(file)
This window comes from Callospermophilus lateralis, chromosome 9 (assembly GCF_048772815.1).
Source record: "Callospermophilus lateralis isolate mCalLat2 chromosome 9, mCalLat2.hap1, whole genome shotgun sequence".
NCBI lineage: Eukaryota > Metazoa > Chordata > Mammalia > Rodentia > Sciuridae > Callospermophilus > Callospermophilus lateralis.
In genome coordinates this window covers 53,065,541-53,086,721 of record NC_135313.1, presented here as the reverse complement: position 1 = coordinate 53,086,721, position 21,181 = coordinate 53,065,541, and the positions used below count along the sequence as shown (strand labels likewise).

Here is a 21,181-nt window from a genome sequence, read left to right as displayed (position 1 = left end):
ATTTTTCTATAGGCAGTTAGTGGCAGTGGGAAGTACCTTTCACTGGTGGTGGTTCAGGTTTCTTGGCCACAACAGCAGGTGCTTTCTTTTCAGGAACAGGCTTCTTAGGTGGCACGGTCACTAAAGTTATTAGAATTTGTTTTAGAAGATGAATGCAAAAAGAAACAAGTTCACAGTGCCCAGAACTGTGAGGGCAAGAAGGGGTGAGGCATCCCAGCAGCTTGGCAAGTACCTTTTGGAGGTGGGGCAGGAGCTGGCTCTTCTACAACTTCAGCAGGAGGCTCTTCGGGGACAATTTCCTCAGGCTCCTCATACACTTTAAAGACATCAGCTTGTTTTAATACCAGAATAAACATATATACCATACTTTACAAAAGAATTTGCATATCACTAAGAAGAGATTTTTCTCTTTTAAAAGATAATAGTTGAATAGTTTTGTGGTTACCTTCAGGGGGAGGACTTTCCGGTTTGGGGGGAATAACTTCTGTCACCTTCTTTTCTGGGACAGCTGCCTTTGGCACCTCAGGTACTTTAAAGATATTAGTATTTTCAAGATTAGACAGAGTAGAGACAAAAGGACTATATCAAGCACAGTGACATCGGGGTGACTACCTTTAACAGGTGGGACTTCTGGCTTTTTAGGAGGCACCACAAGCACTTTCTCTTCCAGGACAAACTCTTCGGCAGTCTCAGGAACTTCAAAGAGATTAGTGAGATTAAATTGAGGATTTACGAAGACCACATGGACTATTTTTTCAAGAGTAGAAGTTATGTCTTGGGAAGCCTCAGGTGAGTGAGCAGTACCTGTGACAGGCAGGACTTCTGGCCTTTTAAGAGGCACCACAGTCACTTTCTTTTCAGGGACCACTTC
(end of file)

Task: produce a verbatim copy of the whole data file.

This window comes from Callospermophilus lateralis, chromosome 9 (assembly GCF_048772815.1).
Source record: "Callospermophilus lateralis isolate mCalLat2 chromosome 9, mCalLat2.hap1, whole genome shotgun sequence".
NCBI lineage: Eukaryota > Metazoa > Chordata > Mammalia > Rodentia > Sciuridae > Callospermophilus > Callospermophilus lateralis.
In genome coordinates this window covers 53,065,541-53,086,721 of record NC_135313.1, presented here as the reverse complement: position 1 = coordinate 53,086,721, position 21,181 = coordinate 53,065,541, and the positions used below count along the sequence as shown (strand labels likewise).

Here is a 21,181-nt window from a genome sequence, read left to right as displayed (position 1 = left end):
ATTTTTCTATAGGCAGTTAGTGGCAGTGGGAAGTACCTTTCACTGGTGGTGGTTCAGGTTTCTTGGCCACAACAGCAGGTGCTTTCTTTTCAGGAACAGGCTTCTTAGGTGGCACGGTCACTAAAGTTATTAGAATTTGTTTTAGAAGATGAATGCAAAAAGAAACAAGTTCACAGTGCCCAGAACTGTGAGGGCAAGAAGGGGTGAGGCATCCCAGCAGCTTGGCAAGTACCTTTTGGAGGTGGGGCAGGAGCTGGCTCTTCTACAACTTCAGCAGGAGGCTCTTCGGGGACAATTTCCTCAGGCTCCTCATACACTTTAAAGACATCAGCTTGTTTTAATACCAGAATAAACATATATACCATACTTTACAAAAGAATTTGCATATCACTAAGAAGAGATTTTTCTCTTTTAAAAGATAATAGTTGAATAGTTTTGTGGTTACCTTCAGGGGGAGGACTTTCCGGTTTGGGGGGAATAACTTCTGTCACCTTCTTTTCTGGGACAGCTGCCTTTGGCACCTCAGGTACTTTAAAGATATTAGTATTTTCAAGATTAGACAGAGTAGAGACAAAAGGACTATATCAAGCACAGTGACATCGGGGTGACTACCTTTAACAGGTGGGACTTCTGGCTTTTTAGGAGGCACCACAAGCACTTTCTCTTCCAGGACAAACTCTTCGGCAGTCTCAGGAACTTCAAAGAGATTAGTGAGATTAAATTGAGGATTTACGAAGACCACATGGACTATTTTTTCAAGAGTAGAAGTTATGTCTTGGGAAGCCTCAGGTGAGTGAGCAGTACCTGTGACAGGCAGGACTTCTGGCCTTTTAAGAGGCACCACAGTCACTTTCTTTTCAGGGACCACTTC